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‘Stand down’ event assists area veterans

POSTED: November 24, 2013 12:23 a.m.

When veterans return home, the transition into civilian life can be difficult for some. Yet there are organizations to help them make it as smooth as possible.

The Hall County Veterans Coalition group — which comprises local veterans’ groups such as the American Legion Posts No. 7 and 328, Elks Lodge No. 1126, Marine Corps League Upper Chattahoochee Detachment No. 665 — held its “Stand Down” event Saturday at St. John’s Baptist Church in Gainesville.

The event helped local veterans who are homeless or struggling find guidance on issues like employment and health. They also served food and gave away new clothes. The HCVC provides year-round assistance to veterans throughout the community.

The term “stand down” during times of war meant a time of rest and recovery in a place of security away from the battlefields. Now, the term refers to community-based programs designed to help homeless veterans.

Stephen McGruder, commander of Legion Post 328 and an Air Force retiree, helped organize Saturday’s event. McGruder works with the Department of Labor and veterans, specifically.

“We wanted to do something to help the veterans in the Hall County area,” he said. “I know I see the need being in the position that I’m in. So I just wanted to put the two together (work and coalition) and do something good for the vets.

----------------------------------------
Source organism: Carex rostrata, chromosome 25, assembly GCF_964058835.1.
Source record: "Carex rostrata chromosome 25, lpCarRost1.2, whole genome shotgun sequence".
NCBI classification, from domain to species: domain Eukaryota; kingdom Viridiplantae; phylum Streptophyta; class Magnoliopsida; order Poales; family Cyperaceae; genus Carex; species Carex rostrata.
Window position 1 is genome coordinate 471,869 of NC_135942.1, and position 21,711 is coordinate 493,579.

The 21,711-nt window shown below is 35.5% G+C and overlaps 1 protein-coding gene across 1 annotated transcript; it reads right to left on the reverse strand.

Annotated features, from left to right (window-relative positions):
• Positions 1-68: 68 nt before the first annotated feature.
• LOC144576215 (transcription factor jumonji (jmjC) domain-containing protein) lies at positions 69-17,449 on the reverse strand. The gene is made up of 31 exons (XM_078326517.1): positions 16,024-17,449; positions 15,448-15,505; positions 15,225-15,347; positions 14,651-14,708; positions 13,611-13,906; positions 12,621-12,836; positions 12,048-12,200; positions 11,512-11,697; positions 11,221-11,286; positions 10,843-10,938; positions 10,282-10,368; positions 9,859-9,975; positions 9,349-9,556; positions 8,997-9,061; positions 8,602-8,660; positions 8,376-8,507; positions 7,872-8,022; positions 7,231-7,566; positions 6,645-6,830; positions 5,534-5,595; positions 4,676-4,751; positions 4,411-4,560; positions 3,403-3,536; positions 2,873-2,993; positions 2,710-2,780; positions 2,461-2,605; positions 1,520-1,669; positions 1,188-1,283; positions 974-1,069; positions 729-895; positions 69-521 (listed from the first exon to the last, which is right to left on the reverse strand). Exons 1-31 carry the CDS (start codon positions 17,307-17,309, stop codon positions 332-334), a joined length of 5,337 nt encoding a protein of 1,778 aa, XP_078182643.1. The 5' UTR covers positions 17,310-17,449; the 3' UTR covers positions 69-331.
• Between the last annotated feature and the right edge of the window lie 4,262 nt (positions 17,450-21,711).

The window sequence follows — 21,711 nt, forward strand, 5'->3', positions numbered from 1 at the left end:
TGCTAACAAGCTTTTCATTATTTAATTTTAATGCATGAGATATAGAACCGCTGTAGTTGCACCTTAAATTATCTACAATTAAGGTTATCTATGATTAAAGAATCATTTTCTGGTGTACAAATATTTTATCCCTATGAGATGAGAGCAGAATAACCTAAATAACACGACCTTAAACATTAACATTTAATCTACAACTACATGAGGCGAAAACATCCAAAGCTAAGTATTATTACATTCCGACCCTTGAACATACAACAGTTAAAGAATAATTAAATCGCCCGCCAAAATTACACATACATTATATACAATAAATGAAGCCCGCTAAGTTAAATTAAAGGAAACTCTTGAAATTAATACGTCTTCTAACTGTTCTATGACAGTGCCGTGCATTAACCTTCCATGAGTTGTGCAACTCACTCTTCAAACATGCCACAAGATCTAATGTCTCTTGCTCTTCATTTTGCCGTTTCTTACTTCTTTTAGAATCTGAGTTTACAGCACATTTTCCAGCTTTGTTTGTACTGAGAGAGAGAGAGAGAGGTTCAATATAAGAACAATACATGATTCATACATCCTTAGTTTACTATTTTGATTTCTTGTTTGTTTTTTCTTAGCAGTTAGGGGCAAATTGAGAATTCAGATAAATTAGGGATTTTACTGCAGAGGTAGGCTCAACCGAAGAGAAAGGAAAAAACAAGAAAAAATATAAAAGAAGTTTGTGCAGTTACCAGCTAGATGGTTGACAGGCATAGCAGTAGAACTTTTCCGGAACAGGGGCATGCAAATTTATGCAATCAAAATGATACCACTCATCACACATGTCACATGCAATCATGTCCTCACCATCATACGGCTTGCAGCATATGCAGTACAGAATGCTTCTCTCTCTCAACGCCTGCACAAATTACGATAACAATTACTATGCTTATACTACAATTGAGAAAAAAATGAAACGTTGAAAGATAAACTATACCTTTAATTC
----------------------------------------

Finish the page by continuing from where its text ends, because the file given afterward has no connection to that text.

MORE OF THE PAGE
“And it’s the holiday season and I don’t see a better time to do it.”

McGruder said the community or individuals can contact any related organization to help a veteran who may need it.

“It doesn’t matter whether they were in the Coast Guard, Navy, Marine Corps, Army or the Air Force, We all made sacrifices, and there’s nothing more fulfilling than helping out your brothers and sisters,” he said.

McGruder said the biggest need he sees is proper counseling for struggling veterans.

Terry Strickland, an Air Force veteran who was formerly homeless, said he now lives off his pension.

“Before the VA’s help, I spent several winters under the bridge,” he said. “You don’t know if someone is going to kill you or not.”

Strickland lives in a Gainesville boarding house, paying $75 per week.

“The VA has been real helpful to me. I hate asking for help, but if you need help, you need help,” he said.

“Every day is Veterans Day for us, not just once or twice a year,” said volunteer Gary McBride of the Disabled American Veterans Chapter No. 17-Gainesville, Hall County. “We’re on a constant mission that never ends. We work on this every single every day. The needs (of veterans) are always here.”

The Elks Lodge No. 1126 helped finance Saturday’s event by getting a grant through its national committee. The money given went toward clothes given away, said Larry Emmett, past exalted ruler of the Lodge No. 1126 and current No. 7 member.

“It’s a great feeling to help anyone,” he said. “A lot of us have been blessed since we got out of service to be able to be in Gainesville and in this great community.

“It’s just a little time and very little money, and we’re glad to do it. ... It’s a great feeling of joy, especially this time of year. Here we are at Thanksgiving and Christmas. We just give back to the community.”

Johnny Varner of Legion Post 328 said he was moved Saturday when a homeless vet wanted a hug because he said, “he had never had one.”

“It feels good to see that and to help people,” Varner said. “I think we all are genuinely the same people. We’re Christian soldiers. We’re veterans. That’s what we do is help people.

“A lot of these veterans have fought for their freedom, and some of them have been neglected. We’re here to be a resource for them.”

Varner said the homeless veteran also got a tarp and a pair of shoes. The shoes were given to the man directly off the feet of one of the veterans who was volunteering Saturday.


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